One memory I do not cherish is that the back of our “out house” was situated to the North. Boy, that North wind could get mighty cold! Oh, and I would rather not be reminded of having to use a chamber pot in the winter time, then empting it in the morning.
I remember one day my sister Esther and my cousin Jane and I were wandering around the ruins of the old George Edward Handy house, which was the property next door to us, and found a working still. Janie, who was quite a few years older than us, came up with the idea to toss an old water kettle into the still to show her protest and to let whoever was making the moonshine, know that they had been discovered. Those were the times we would often hear the rum running wagons go by in the middle of the night.
When I was sixteen my father told an auto dealer in town, Mr. Davis, that if he could get me through acquiring an automobile license, he would purchase a car. As a result, my father bought a 1930 Chevy. He then gave up driving. At the age of sixteen, I became the driver for the family. One day I remember my mother and I were driving to Swansea for a high school football game and came to a stop sign. One of my fellow students, Wordell Sampson, drove up next to me getting ready to pass. My mother baited me and said, “You aren’t going to let him pass you, are you”? That was all I needed. I took the challenge and left him behind! I was the only one in the family with a license for years. Currently my license shows a hundred year span, from my birthday, 1914, to 2014, the expiration date. On my hundredth birthday I hope to drive one last time. Watch out everyone!
When my high school graduation came around it was very exciting to go into the city and be able to buy two dresses, new shoes, a handkerchief, stockings and undies. One dress was for the school dance, and one for the graduation. It was also a special day to celebrate because I was chosen as Salutatorian for my graduating class of 1932. For an extra special treat my parents purchased some flowers, and also let me get a “finger wave”, which was one of the first developed permanents. My friend Hazel, who worked at the Star Store, made the arrangements. My father would not let my mother ever cut my hair so when I had my “finger wave”, it was quite a job for the hairdresser as my hair had grown so long I could sit on the ends. The year after I graduated I noticed an article in the newspaper of the “Sewing Circle” column where someone had written in and commented how costly it was for a graduation. I wrote an article in response listing all the expenses for my graduation showing that it did not have to be so costly.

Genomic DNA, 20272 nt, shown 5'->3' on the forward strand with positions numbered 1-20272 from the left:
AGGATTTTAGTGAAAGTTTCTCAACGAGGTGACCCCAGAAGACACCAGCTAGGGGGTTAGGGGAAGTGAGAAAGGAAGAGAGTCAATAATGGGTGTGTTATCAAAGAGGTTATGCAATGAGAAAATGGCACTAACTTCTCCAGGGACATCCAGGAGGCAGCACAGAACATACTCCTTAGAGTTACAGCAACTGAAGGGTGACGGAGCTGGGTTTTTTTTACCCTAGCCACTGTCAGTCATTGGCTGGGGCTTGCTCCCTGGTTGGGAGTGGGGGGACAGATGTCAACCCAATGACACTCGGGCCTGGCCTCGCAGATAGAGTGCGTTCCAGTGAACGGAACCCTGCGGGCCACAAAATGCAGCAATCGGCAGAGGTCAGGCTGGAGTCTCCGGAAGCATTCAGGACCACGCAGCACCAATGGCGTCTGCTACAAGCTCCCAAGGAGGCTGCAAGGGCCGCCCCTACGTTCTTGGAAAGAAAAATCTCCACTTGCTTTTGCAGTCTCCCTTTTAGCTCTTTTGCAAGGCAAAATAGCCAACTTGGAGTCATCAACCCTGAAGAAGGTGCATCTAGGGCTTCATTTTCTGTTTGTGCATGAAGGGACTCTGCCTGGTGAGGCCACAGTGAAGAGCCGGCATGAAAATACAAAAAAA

Some of my fondest memories are working with my father on the farm. I believe all that hard work contributed to my physical strength and character lingering throughout my long life, even to now, at my age of 99. My parents were very loving and wise and taught me how to get along in this life by hard work, minding my own business and keeping my mouth shut! We lived on the farm until I was 24. Upon my father’s passing, we sold the farm and move to Dartmouth in 1938, just prior to the infamous ’38 Hurricane. However, home for me will always be Westport and is closest to my heart!!
Wouldn’t you like to live on a farm like in the old days!
Our thanks to Elvira Smith and Emily Edwards for this article.